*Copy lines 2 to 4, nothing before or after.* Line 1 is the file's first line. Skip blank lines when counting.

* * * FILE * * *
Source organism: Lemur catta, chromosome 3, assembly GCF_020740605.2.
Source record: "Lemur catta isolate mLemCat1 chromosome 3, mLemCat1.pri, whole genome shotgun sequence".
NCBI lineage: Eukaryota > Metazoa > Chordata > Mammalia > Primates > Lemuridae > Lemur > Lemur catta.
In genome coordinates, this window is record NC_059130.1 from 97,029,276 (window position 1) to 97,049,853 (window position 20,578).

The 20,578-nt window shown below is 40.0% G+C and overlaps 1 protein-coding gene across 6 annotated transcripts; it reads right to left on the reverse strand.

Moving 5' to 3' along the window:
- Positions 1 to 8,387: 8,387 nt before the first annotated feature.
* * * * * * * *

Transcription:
Source record: "Lemur catta isolate mLemCat1 chromosome 3, mLemCat1.pri, whole genome shotgun sequence".
NCBI lineage: Eukaryota > Metazoa > Chordata > Mammalia > Primates > Lemuridae > Lemur > Lemur catta.
In genome coordinates, this window is record NC_059130.1 from 97,029,276 (window position 1) to 97,049,853 (window position 20,578).